According to the researchers, individuals who experienced a negative wealth shock had a mortality rate of 64.9 deaths per 1,000 person-years. In comparison, the mortality rate among financially stable study participants was 30.6 deaths per 1,000 person-years.

    The researchers also assessed the mortality rate of study participants who at the start of the study had no net assets or had negative net worth. According to the researchers, those individuals had a mortality rate of 73.4 deaths per 1,000 person-years—meaning they had a 67% higher chance of premature death than those in the financially stable group. 


    The researchers cautioned that while they tried to account for participants' health, they could not rule out the possibility that health issues may have trigged negative wealth shock, rather than vice versa—and that those health issues independently increased participants' mortality risk.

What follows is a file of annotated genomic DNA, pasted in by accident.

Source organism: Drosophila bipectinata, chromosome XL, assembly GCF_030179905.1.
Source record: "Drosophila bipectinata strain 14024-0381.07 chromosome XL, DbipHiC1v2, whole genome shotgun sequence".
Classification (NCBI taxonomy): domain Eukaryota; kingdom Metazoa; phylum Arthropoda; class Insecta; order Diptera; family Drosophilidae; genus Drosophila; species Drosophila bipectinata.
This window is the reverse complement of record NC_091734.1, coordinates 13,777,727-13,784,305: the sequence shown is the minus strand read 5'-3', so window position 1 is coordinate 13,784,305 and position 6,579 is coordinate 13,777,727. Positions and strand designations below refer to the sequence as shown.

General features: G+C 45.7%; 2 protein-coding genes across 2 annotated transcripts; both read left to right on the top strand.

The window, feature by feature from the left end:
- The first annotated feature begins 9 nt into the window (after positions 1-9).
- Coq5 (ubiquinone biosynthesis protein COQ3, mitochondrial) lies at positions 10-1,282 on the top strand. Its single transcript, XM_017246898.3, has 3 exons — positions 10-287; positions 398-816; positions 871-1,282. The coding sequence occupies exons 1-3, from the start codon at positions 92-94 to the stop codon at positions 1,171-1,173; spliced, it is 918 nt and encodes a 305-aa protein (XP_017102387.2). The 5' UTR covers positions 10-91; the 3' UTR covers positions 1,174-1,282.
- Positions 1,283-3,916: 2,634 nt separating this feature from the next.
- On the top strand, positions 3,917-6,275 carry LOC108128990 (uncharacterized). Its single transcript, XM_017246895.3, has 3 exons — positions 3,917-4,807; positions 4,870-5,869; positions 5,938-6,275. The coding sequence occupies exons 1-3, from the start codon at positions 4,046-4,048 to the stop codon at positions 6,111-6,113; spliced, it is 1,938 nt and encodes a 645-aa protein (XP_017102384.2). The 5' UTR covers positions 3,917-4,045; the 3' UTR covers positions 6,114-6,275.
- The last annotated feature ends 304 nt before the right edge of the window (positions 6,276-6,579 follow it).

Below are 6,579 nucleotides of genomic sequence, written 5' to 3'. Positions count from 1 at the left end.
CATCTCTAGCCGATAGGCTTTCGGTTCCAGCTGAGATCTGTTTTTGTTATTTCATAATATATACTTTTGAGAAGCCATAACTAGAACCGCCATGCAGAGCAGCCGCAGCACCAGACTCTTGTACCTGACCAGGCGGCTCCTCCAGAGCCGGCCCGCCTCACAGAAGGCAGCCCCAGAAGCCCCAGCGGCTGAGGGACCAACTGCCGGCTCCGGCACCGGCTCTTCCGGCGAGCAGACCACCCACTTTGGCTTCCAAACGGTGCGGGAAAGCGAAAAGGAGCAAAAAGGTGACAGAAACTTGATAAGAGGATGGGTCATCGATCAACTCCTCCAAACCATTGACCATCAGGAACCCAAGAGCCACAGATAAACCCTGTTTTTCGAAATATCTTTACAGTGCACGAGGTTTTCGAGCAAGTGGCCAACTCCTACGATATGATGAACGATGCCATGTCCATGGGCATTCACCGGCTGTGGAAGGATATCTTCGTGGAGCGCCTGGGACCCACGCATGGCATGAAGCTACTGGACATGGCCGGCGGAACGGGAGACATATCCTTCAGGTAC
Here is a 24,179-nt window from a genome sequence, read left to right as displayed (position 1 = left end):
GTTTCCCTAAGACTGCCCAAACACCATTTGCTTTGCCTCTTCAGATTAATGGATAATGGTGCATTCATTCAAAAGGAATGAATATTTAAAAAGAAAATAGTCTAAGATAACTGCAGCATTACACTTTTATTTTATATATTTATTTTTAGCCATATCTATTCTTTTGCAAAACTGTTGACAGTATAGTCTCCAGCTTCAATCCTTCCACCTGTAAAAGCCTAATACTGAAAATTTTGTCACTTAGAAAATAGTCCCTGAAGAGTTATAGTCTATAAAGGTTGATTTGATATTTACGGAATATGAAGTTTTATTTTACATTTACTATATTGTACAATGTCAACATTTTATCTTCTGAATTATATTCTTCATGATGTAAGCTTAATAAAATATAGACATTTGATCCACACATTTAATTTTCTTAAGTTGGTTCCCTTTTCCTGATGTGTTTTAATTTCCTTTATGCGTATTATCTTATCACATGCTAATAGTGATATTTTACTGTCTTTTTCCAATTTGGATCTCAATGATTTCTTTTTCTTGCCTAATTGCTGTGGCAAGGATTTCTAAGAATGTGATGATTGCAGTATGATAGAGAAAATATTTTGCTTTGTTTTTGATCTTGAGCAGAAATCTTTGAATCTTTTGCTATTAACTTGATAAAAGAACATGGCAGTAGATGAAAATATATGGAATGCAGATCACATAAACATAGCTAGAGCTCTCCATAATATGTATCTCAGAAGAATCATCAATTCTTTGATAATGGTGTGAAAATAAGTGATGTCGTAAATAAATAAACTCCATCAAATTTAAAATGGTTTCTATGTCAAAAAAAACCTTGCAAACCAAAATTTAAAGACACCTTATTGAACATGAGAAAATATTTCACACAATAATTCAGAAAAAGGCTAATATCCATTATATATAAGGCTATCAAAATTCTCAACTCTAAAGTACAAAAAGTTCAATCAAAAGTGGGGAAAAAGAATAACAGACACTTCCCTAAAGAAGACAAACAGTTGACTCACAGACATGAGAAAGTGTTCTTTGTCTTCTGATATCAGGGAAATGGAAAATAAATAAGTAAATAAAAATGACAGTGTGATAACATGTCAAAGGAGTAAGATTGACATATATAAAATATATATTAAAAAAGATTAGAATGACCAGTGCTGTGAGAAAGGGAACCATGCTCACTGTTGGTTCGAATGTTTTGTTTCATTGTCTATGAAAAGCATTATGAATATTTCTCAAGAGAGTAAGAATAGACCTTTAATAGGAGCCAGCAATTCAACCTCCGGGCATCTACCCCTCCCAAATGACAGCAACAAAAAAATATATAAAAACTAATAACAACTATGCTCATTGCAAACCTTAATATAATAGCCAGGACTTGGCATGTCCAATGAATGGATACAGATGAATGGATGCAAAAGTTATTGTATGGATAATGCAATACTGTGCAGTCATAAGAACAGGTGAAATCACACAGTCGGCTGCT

However, while they did not claim causation between negative wealth shock and mortality, the researchers hypothesized that negative wealth shock may adversely affect people's mortality rate by increasing the risk of depression or spurring additional stress, high blood pressure, and/or inflammation among affected individuals—all of which could increase the risk of serious heart issues. In addition, such a substantial loss of wealth may have caused people to skip necessary—but potentially costly—medical appointments or prescriptions, the researchers wrote.


    According to Lindsay Pool, lead author on the study and assistant professor of preventive medicine at Northwestern University, the study is the first to examine the long-term relationship between mortality risk and a sudden and significant loss of wealth—previous research has focused solely on short-term health effects.